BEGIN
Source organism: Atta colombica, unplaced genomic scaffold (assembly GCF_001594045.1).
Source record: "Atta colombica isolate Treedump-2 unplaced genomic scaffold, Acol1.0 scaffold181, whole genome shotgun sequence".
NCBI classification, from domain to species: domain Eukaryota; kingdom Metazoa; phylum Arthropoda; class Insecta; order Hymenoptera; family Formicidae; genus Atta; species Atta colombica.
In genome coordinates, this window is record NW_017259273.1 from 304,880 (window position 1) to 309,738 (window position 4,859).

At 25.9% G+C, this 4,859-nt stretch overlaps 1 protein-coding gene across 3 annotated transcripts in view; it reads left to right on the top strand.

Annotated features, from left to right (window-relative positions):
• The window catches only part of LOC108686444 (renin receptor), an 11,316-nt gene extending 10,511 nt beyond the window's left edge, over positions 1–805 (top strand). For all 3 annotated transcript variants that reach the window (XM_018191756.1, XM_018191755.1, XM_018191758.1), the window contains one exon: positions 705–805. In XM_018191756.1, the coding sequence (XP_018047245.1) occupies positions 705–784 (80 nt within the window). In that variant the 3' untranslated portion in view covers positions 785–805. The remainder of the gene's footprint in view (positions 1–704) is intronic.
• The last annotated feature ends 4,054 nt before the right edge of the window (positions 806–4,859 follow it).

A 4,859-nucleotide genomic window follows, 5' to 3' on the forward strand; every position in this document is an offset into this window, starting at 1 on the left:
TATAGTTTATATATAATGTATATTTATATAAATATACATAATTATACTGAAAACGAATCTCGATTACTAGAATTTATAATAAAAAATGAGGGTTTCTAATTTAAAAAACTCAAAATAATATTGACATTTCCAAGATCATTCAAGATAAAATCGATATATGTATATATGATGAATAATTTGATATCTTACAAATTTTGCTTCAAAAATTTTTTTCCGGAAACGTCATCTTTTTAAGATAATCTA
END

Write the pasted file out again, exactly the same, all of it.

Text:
Source organism: Atta colombica, unplaced genomic scaffold (assembly GCF_001594045.1).
Source record: "Atta colombica isolate Treedump-2 unplaced genomic scaffold, Acol1.0 scaffold181, whole genome shotgun sequence".
NCBI classification, from domain to species: domain Eukaryota; kingdom Metazoa; phylum Arthropoda; class Insecta; order Hymenoptera; family Formicidae; genus Atta; species Atta colombica.
In genome coordinates, this window is record NW_017259273.1 from 304,880 (window position 1) to 309,738 (window position 4,859).

At 25.9% G+C, this 4,859-nt stretch overlaps 1 protein-coding gene across 3 annotated transcripts in view; it reads left to right on the top strand.

Annotated features, from left to right (window-relative positions):
• The window catches only part of LOC108686444 (renin receptor), an 11,316-nt gene extending 10,511 nt beyond the window's left edge, over positions 1–805 (top strand). For all 3 annotated transcript variants that reach the window (XM_018191756.1, XM_018191755.1, XM_018191758.1), the window contains one exon: positions 705–805. In XM_018191756.1, the coding sequence (XP_018047245.1) occupies positions 705–784 (80 nt within the window). In that variant the 3' untranslated portion in view covers positions 785–805. The remainder of the gene's footprint in view (positions 1–704) is intronic.
• The last annotated feature ends 4,054 nt before the right edge of the window (positions 806–4,859 follow it).

A 4,859-nucleotide genomic window follows, 5' to 3' on the forward strand; every position in this document is an offset into this window, starting at 1 on the left:
TATAGTTTATATATAATGTATATTTATATAAATATACATAATTATACTGAAAACGAATCTCGATTACTAGAATTTATAATAAAAAATGAGGGTTTCTAATTTAAAAAACTCAAAATAATATTGACATTTCCAAGATCATTCAAGATAAAATCGATATATGTATATATGATGAATAATTTGATATCTTACAAATTTTGCTTCAAAAATTTTTTTCCGGAAACGTCATCTTTTTAAGATAATCTA